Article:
Students at George Mason University are satisfied with the Sodexo-run dining services offered at their school, Mason dining officials say – a stark contrast to the oft-maligned dining options at GW, which is also run by Sodexo.
With a main dining hall that is less than two years old and flexible meal plans, few complaints are heard on the Mason campus about the dining program, said Alexander Romano, senior member of the school’s Dining Subcommittee.
“Nobody really complains about the dining program, it’s more suggestions for what they would like to see added or improved,” Romano said.
The Dining Subcommittee, the equivalent of GW’s Dining Services Commission, works closely with the administration and Sodexo to consider student concerns and improve the dining program.
In an interview earlier this month, newly elected GW Student Association President Jason Lifton discussed a recent trip he made with other SA representatives to Mason’s new dining hall.
“They use the same people at GMU for their dining services, but the food is great there, and students seem to really like it,” Lifton said. “There is no reason to get rid of Sodexo if we can get what we want, and get this to work on a GW system.”
The GW committee did a survey last year that found students were 50 percent satisfied with dining at GW.
Unlike GW’s contract with Sodexo – a 10-year, $11.2 million-binding agreement signed in 2006 – Mason recently signed a five-year contract with the company that is non-competitive. This means the school can have vendors like Subway that are not Sodexo-run.
Denise Ammaccapane, Sodexo’s resident district manager at George Mason, said the company oversees the program, but George Mason owns all of the equipment and facilities. Together with the subcommittee, Ammaccapane controls much of the dining program and the changes made to it.
“These guys are my eyes and ears. I can’t possibly see and hear everything, so they go out and listen to what the students want and see what’s going on,” she said. “It’s not up to me to make decisions. There’s a whole new generation here, and these changes affect them, not me.”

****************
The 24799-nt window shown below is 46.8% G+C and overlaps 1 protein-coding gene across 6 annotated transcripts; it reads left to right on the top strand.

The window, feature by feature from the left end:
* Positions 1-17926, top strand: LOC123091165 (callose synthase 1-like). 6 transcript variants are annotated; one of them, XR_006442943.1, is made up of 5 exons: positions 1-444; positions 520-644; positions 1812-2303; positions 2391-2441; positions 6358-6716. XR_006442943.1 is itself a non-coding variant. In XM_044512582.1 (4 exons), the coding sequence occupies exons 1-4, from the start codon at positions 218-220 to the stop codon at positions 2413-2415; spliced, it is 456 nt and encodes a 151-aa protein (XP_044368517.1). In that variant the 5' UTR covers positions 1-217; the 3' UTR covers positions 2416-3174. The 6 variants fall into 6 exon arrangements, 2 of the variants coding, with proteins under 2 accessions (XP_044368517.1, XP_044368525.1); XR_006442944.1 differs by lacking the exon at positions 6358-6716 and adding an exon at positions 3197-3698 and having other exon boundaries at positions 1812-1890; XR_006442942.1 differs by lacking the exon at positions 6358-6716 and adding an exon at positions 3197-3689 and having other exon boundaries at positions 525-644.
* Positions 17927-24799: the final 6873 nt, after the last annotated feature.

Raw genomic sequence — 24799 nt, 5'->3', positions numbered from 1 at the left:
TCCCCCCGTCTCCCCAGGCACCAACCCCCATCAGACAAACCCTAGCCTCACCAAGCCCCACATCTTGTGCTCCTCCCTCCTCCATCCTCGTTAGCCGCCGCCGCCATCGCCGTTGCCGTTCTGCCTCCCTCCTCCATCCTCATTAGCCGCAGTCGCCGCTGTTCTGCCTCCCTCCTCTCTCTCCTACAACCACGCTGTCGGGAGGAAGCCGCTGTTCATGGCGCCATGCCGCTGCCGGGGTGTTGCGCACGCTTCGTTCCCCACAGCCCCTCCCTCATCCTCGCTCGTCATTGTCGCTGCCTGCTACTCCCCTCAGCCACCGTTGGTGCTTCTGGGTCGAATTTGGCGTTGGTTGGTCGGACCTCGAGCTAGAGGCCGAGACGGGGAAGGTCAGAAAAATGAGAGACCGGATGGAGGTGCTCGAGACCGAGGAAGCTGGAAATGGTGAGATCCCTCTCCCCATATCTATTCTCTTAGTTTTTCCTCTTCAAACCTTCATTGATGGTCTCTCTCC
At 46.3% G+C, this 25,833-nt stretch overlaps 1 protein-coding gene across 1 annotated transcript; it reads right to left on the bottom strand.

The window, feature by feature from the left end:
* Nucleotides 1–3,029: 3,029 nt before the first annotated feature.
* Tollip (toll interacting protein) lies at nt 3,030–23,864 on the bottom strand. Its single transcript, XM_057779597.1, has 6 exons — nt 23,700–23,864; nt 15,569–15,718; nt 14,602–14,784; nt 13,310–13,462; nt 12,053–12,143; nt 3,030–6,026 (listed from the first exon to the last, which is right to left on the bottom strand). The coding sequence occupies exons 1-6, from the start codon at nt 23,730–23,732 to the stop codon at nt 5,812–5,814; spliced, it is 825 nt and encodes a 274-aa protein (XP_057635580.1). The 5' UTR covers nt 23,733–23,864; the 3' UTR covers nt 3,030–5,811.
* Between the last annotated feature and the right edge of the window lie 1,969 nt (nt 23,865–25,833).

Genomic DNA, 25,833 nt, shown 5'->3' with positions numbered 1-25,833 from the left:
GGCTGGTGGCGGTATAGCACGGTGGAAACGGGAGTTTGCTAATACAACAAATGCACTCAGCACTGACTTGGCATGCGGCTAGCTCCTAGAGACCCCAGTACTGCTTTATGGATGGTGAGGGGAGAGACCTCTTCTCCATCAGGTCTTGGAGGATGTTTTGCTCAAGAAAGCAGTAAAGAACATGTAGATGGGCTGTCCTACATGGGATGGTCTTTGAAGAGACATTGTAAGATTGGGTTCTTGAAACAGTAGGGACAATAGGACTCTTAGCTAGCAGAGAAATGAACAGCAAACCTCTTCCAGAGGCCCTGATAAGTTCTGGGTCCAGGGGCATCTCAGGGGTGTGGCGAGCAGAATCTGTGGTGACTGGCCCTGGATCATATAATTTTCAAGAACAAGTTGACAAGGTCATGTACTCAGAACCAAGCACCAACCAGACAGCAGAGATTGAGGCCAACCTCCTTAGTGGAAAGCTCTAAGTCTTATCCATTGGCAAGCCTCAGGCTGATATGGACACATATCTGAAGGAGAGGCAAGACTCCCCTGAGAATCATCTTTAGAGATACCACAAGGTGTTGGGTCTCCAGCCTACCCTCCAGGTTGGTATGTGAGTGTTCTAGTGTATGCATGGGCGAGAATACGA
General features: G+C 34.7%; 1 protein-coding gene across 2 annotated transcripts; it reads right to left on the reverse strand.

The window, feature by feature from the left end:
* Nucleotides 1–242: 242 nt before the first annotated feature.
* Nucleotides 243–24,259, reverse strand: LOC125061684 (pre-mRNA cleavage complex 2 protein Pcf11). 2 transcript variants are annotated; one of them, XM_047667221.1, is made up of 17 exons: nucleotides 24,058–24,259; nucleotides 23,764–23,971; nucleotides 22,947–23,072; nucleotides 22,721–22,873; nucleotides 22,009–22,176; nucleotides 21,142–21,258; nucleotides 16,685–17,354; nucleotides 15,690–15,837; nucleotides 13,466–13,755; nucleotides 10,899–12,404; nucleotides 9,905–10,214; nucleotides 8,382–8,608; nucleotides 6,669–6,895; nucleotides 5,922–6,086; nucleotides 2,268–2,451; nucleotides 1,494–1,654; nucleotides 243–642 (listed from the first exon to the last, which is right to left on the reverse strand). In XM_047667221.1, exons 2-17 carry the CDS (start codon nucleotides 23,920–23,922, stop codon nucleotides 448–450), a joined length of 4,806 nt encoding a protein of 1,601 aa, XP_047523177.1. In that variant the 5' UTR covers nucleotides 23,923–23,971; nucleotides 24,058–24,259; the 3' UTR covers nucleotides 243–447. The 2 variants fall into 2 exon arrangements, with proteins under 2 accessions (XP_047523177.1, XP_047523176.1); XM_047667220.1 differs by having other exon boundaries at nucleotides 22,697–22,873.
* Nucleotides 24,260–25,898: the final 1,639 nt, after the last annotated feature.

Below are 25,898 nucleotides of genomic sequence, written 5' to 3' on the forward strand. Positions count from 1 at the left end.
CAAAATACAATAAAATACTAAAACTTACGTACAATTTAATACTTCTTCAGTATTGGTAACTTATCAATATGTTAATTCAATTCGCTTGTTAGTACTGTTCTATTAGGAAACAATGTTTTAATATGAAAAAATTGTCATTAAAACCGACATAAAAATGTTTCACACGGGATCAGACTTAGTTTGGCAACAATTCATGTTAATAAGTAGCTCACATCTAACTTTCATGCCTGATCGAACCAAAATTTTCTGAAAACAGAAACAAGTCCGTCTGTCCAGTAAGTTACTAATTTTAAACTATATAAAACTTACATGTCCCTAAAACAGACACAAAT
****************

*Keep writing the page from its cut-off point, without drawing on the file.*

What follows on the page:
The focus of the Dining Subcommittee is to address student suggestions and requests. A bulletin board is permanently set up in GMU’s main dining hall, Southside, where students can post their comments on dining.
“We consider all questions, and respond to all questions. We write back with explanations of why something can or cannot happen,” Ammaccapane said. “Students may also post comments or complete a survey online. These are copied to all members of the Dining Subcommittee and receive a response within 24 hours.”
Mason student Allison Bowers said Sodexo often makes changes to the dining program that stem from student suggestions, and that dining at GMU is hardly complained about.
“It’s the everyday, little suggestions that students have that make a difference,” she said.
The Web site for GMU’s dining services lists the major changes students will see this semester. These include a new franchise of “Jazzman’s,” a Sodexo, café-style vendor; an extended menu for their sports bar, the Rat; extended hours for GMU’s Burrito Del Rey franchise; and the addition of a late-night dining option dubbed the “Pilot House.” All of these changes stemmed from student suggestions, Romano said.
The most notable change in recent years is the construction of Southside, the replacement for the university’s main dining hall. With six self-contained restaurants under one roof, the establishment claims to offer “extensive menus, high quality ingredients and seasonal produce” to students.
According to the GMU dining services Web site, the dining hall was “designed with the resident student in mind.” The entire establishment is run by Sodexo, but tailored to GMU student needs, Romano said.
The GW Student Association and Dining Services Committee work on dining issues at GW, often focusing on improvements to J Street.
While additions like a microwave, calorie information and organic food have been made, the committee has had difficulties making major improvements because of GW’s contract with Sodexo, which states that only Sodexo-run vendors are allowed to operate in J Street and requires freshmen and sophomores to spend at Sodexo-run venues.
Managing Director of Campus and Support Services Nancy Haaga did not return requests for comment about the current dining situation at GW or comparisons between GW and Mason. There is currently no chair of the GW Dining Services Committee.